Teseo (1713) – among Handel’s many wonderful operas – is a unique synthesis of the French tragédie lyrique and Italian opera seria, created to captivate the new opera audience of London. Its rich, unusual scoring, with virtuoso oboe parts and split violas and bassoons, combined with the delicate poetry of its libretto, were perhaps too original – after its popular (though disaster prone) run of performances in London between January 10 and May 11 1713, it was not revived again for 234 years!

It was Handel’s second London opera, written only months after he met the 18 year old Richard Boyle, Earl of Burlington, who was the composer’s host and patron between 1712 and 1715. Its success recalled the triumph of Rinaldo (1711), and effaced the cooler reception accorded Il Pastor Fido (1712), a charming, lighter work, without theatrical sensation. Like Rinaldo, it featured a spurned and wrathful enchantress who puts many obstacles in the way of virtuous lovers – but its dramatic construction in five acts, with many short arias and accompanied recitatives, is utterly unlike Rinaldo. Remarkably, the major characters each sing two arias in a row when first they appear, and only exceptionally do the characters exit after their arias. The reason is that the librettist Haym follows closely the tragedy written by Quinault for the French composer Lully (actually the Italian Lulli, but that’s another matter). Whether it was a whim of the opera’s dedicatee, Lord Burlington, or a commercial hunch of Handel’s, Teseo is clearly an attempt to bring together the finest qualities of utterly dissimilar genres of opera, French and Italian.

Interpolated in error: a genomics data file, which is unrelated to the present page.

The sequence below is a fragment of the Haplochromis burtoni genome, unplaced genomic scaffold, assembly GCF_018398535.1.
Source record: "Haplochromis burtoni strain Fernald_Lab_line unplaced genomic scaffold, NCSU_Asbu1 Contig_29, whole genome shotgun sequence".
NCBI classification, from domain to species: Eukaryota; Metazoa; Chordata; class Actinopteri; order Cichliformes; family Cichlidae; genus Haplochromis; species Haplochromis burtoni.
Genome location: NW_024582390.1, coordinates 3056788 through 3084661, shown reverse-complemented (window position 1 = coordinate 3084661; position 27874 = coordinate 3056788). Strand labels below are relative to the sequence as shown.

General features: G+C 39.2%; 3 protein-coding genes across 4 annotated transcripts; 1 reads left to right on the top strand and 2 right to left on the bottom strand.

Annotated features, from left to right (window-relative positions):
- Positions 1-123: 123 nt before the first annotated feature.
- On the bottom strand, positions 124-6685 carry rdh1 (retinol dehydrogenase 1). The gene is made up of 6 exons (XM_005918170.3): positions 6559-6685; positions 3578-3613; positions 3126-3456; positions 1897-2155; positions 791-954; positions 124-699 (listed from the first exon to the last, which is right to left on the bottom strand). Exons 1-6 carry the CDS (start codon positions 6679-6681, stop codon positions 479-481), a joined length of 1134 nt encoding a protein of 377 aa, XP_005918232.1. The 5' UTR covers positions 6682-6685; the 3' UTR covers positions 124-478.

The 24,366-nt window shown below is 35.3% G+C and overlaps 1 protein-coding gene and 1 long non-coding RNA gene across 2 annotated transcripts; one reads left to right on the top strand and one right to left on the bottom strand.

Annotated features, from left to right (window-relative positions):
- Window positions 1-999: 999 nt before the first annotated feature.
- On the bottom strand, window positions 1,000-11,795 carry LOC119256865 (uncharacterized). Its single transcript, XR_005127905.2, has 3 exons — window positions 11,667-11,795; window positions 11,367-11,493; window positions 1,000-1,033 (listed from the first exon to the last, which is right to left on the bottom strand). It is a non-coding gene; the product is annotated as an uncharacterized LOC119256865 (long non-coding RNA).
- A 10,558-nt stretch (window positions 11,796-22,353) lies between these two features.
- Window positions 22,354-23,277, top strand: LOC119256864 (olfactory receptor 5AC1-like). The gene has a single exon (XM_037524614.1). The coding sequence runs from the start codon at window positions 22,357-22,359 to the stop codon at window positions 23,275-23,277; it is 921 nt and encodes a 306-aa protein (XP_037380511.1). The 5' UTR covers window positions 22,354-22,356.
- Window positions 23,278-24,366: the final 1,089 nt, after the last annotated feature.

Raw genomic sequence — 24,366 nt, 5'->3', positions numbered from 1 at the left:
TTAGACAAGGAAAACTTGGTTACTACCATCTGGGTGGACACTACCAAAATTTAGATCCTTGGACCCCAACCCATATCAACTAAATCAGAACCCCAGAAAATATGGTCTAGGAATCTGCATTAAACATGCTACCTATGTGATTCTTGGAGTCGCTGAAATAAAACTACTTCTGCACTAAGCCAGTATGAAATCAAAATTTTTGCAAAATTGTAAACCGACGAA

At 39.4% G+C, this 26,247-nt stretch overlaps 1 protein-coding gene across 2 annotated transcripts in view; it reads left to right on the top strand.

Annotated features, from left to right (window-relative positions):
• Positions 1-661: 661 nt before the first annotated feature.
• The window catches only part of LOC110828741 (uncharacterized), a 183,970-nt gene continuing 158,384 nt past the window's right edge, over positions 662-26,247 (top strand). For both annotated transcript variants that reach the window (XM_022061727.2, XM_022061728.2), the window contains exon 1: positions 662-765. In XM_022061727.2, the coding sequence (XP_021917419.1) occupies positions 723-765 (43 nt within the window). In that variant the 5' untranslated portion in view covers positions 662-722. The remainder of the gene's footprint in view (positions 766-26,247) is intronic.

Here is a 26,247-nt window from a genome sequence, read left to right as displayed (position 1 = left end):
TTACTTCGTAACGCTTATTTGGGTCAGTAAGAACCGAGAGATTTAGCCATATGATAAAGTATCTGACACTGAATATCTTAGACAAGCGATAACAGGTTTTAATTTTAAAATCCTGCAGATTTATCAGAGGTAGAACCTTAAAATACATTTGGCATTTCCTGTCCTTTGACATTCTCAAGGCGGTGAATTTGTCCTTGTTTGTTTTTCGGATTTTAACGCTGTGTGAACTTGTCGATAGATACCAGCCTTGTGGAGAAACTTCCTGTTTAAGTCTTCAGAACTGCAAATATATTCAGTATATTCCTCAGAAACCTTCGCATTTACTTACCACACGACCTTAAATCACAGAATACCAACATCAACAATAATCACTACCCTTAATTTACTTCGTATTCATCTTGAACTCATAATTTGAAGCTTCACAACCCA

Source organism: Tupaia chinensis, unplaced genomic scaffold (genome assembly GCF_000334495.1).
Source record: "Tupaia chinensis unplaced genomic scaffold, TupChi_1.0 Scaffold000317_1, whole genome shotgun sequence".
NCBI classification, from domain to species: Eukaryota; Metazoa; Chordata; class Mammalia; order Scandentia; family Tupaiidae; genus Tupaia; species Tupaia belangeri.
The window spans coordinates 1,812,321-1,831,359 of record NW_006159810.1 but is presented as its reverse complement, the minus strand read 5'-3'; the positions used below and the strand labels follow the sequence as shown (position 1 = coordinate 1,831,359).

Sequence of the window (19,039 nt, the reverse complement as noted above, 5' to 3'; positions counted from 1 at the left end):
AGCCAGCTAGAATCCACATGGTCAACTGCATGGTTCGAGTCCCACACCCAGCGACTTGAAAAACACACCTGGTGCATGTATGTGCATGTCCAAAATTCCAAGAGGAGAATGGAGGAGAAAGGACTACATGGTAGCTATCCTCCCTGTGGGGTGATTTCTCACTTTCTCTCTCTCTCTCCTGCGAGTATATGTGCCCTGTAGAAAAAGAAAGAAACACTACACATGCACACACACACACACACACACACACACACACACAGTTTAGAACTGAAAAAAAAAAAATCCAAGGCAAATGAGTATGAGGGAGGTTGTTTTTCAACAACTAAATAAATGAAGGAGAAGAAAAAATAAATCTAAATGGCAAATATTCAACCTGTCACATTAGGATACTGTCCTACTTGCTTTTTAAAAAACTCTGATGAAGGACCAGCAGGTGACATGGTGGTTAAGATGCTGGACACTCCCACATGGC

The venture was served in London by fine artists: Elisabetta Pilotto-Schiavonetti, a specialist sorceress, played Medea; the soprano castrato Pellegrini (known to Handel in Venice, where he created the great role of Nero in the composer’s Agrippina) played Teseo; Agilea was portrayed by one of the leading lights of Italian opera in London, Margherita de l’Epine, and her sister Maria Gallia played Clizia; Egeo was played by London’s favourite Italian castrato at the time, Valentini, and Arcane was sung by the English contralto Jane Berbier, who did a particular line in trouser roles. The singers showed their faith when they stayed together on a profit-share basis after the impresario Owen MacSwiney absconded with the takings after the second performance, and they attempted to save the show after the machinery broke down and word quickly spread that there was no spectacle to be seen.

What makes Teseo a great opera is the depth and variety of its characterisation in music. The female protagonists are superbly contrasted: Agilea (virtuous, constant, brave, loveable and loving, in no way insipid), who dominates Act 1, is set against Medea (powerful, mercurial, frightening, unloved and yearning for affection, not quite pitiable), who is on stage for every moment of Act 2. Beside Agilea is the slightly shallow Clizia, who admires men of action, and sends her lethargic lover spinning in no very useful direction, but eventually learns to love. The other two high voiced males are the title character, a study in impetuous courage, undeviating affection and trust, and his more complicated father Egeo, fond verging on foolish, perhaps, in his love for a younger woman, a little ineffectual as a king-warrior, less than plain in his dealings with his guest and powerful ally, Medea. The hero’s return to the war-torn city brings all of these into conflict.

These notes and photo were kindly contributed by English Touring Opera, whose production of Teseo opens in London at the Britten Theatre (Royal College of Music) on Friday 16th October 2009, before touring nationally through November. The production is set in a church sanctuary and a surprising operating theatre, both with the qualities of 17th century Dutch painting. Counter-tenor Derek Lee Ragin recreates the wavering king, with sopranos Jeni Byrne and Claire Booth the heartsick enchantress and her rival.